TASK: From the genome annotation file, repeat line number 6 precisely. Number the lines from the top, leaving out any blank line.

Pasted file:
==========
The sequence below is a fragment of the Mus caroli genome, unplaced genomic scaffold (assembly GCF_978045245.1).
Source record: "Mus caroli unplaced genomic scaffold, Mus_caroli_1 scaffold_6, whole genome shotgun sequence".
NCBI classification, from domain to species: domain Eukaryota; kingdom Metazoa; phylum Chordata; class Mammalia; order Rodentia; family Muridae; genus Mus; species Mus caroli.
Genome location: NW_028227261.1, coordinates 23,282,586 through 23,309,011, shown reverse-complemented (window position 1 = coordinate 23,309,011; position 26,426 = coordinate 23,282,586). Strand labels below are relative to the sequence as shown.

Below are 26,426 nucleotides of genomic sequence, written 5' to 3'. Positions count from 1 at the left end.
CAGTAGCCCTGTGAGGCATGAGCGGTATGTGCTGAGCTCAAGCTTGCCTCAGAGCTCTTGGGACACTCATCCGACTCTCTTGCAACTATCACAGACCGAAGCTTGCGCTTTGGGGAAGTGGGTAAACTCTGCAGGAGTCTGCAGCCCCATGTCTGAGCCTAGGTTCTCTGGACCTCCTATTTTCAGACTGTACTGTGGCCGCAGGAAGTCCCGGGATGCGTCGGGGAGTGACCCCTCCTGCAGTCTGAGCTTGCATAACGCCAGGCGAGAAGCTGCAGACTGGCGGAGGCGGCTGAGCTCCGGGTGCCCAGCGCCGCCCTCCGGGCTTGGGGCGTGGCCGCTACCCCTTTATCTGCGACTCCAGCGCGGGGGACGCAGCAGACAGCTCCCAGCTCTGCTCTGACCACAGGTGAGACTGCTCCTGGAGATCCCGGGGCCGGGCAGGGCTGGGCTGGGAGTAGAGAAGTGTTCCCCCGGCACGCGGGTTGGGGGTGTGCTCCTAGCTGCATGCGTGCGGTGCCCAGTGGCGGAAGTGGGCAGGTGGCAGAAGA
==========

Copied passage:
CAGTAGCCCTGTGAGGCATGAGCGGTATGTGCTGAGCTCAAGCTTGCCTCAGAGCTCTTGGGACACTCATCCGACTCTCTTGCAACTATCACAGACCGAAGCTTGCGCTTTGGGGAAGTGGGTAAACTCTGCAGGAGTCTGCAGCCCCATGTCTGAGCCTAGGTTCTCTGGACCTCCTATTTTCAGACTGTACTGTGGCCGCAGGAAGTCCCGGGATGCGTCGGGGAGTGACCCCTCCTGCAGTCTGAGCTTGCATAACGCCAGGCGAGAAGCTGCAGACTGGCGGAGGCGGCTGAGCTCCGGGTGCCCAGCGCCGCCCTCCGGGCTTGGGGCGTGGCCGCTACCCCTTTATCTGCGACTCCAGCGCGGGGGACGCAGCAGACAGCTCCCAGCTCTGCTCTGACCACAGGTGAGACTGCTCCTGGAGATCCCGGGGCCGGGCAGGGCTGGGCTGGGAGTAGAGAAGTGTTCCCCCGGCACGCGGGTTGGGGGTGTGCTCCTAGCTGCATGCGTGCGGTGCCCAGTGGCGGAAGTGGGCAGGTGGCAGAAGA